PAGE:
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Review of Timothy D. Lytton’s Outbreak: Foodborne Illness and the Struggle for Food Safety

There is plenty of sage advice for the fresh produce industry in the pages of Timothy D. Lytton’s latest book Outbreak: Foodborne Illness and the Struggle for Food Safety. While Outbreak covers a wide range of food industries, the first chapter “Trouble in the Field” is devoted exclusively to fresh produce.

Lytton laments the fact that investigations into most pathogen outbreaks do not result in the identification of the source of the contamination. Without a finding, food safety is reduced to speculation, and improvements cannot be realized. Lytton urges “Dedicating more public resources to outbreak investigations… [to] reduce uncertainty about the root causes of foodborne illness.”

One of the overlooked potential sources is “transitional grounds” – farmland in transition from conventional to organic farming. Organic farming, while reducing chemical risks, increases microbiological risks. “If not properly treated, [organic fertilizers] can harbor microorganisms, including bacterial pathogens such as Salmonella, E. coli, and Listeria.” While conventional pesticides take the guess work out of farming, inexperienced organic farmers – those farming “transitional grounds” – may be prone to mistakes in applying organic fertilizers that could result in pathogen contamination.

Another of Lytton’s observations concerns well-meaning attempts to improve practices and processes. In their attempts to win the last war, food producers sometimes wind up starting a new one. When dump tanks were found to be “hot spots” for Salmonella contamination, a Colorado cantaloupe packinghouse turned to a spray wash system that led to a deadly Listeria monocytogenes outbreak. Lytton notes that “without antimicrobial solution added to the wash water, the spray wash spread bacterial contamination from melon to melon and dispersed it all over the processing equipment.”

Further complicating the matter was the audit performed on the facility. A third-party auditor who conducted a standards-based inspection of that packinghouse was required by the scope of the audit to score it based on the auditees’ observance of FDA regulations, not on FDA’s non-binding guidance. Therefore, the auditor made note of examples of the failure to follow FDA guidance, but did not downscore the audit.

But the differences between food safety regulations and guidance are not always clear. FDA guidance on antimicrobials in wash water stated that single-pass wash systems using potable water are not required to add an antimicrobial solution, and, in this case, even if the FDA had stated it should be used, that statement was “non-binding guidance.”

If FDA expects food producers to follow a prescribed practice, they need to make that practice a regulation, not “non-binding guidance.” The incident above could have been mitigated or potentially avoided entirely if the FDA regulation called for antimicrobial solution in spray wash systems, but since it did not – since potable water was an acceptable alternative – the cantaloupe packinghouse chose not to follow the non-binding guidance and didn’t add an antimicrobial. A deadly Listeria outbreak was the end result.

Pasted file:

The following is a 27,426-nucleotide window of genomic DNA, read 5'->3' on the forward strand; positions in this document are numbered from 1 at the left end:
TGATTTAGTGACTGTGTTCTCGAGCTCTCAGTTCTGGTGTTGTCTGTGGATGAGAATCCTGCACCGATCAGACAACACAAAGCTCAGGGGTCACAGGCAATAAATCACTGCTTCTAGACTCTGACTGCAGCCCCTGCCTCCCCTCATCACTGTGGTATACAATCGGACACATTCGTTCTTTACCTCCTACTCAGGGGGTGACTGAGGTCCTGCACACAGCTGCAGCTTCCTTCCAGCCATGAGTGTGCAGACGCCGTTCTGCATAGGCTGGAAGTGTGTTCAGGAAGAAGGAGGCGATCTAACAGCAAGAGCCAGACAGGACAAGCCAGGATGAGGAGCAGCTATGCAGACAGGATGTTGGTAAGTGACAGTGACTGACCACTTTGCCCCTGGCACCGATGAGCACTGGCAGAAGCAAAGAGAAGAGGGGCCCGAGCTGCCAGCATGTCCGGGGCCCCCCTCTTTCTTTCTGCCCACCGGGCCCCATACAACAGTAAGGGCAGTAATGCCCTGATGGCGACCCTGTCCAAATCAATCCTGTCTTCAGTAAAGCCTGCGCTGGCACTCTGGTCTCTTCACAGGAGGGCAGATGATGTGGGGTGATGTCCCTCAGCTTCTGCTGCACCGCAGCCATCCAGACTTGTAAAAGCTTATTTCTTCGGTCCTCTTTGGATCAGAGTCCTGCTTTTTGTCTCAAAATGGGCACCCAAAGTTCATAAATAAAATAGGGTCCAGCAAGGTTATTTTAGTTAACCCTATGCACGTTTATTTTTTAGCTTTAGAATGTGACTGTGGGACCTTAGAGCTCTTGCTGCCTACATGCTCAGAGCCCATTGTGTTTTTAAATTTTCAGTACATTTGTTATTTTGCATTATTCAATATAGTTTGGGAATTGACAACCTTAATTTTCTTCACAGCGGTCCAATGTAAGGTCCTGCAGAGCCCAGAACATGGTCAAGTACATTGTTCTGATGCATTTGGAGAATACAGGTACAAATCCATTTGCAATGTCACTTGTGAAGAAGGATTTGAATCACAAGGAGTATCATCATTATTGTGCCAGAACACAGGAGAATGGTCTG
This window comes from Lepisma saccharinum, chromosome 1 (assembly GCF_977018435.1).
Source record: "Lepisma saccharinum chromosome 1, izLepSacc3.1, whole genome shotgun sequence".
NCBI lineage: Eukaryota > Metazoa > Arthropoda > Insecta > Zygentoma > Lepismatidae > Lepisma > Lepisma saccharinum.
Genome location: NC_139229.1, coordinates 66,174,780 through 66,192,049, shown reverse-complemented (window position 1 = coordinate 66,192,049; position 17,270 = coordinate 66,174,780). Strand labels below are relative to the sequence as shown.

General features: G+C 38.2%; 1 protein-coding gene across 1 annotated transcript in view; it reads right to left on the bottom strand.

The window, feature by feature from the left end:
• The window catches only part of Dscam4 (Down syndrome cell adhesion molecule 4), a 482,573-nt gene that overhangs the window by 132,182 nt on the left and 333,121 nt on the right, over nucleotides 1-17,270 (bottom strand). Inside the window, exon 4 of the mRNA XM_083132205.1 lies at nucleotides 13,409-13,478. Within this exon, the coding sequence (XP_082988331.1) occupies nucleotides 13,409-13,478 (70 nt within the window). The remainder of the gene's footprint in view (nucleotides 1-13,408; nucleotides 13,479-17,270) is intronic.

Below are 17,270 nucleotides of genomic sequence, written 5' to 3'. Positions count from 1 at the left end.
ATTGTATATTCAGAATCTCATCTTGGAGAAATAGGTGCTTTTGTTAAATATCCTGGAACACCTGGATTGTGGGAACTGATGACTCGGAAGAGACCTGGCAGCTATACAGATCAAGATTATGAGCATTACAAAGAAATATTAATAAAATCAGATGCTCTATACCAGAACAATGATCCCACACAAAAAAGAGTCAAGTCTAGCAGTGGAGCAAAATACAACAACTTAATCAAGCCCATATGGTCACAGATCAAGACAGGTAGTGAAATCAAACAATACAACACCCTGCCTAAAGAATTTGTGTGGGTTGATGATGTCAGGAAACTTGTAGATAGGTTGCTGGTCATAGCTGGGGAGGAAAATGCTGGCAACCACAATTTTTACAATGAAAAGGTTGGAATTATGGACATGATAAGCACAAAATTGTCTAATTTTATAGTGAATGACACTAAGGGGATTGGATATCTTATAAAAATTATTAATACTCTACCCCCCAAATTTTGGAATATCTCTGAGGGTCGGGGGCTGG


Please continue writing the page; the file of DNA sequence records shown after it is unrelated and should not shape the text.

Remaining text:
Ironically, in the aftermath of the outbreak, the FDA claimed that the packinghouse should have followed their guidance, and when they were discovered not to have done so, they were subjected to condemnation, accusations of rampant disregard for food safety, and, eventually, criminal prosecution.

This also created a Catch-22 for the auditor. Buyers, the recipients of most third-party audits, “generally require that audits be scored”, but, “scores divert attention from the detailed analysis of a facility’s food safety policies and practices…”, and are not always an accurate reflection of the auditees’ food safety performance. As the audit certificate clearly stated, “Please refer to the audit report to read scope, scoring and commentary details.”

After the outbreak, the large retailers that previously demanded audit scores as an easy way to gauge supplier performance complained that the auditor’s scores oversold the packinghouse’s performance. Thus, the auditor who identified the cantaloupe packer’s failure to add an anti-microbial to its spray wash system on five different occasions in the audit, but did not downscore that omission, was accused of incompetence by the very people who failed to read his audit and heed his warning.

Lytton makes another major recommendation: “Technological advances in digitizing supply chain management information are likely to improve the capacity of investigations to identify the root causes of an outbreak and the ability of responsible companies to effectively recall contaminated products to stem the spread of infection.” Lytton makes clear that all entities within supply chains should utilize supply chain management systems that can sort and filter audit, lab, and other data in granular fashion.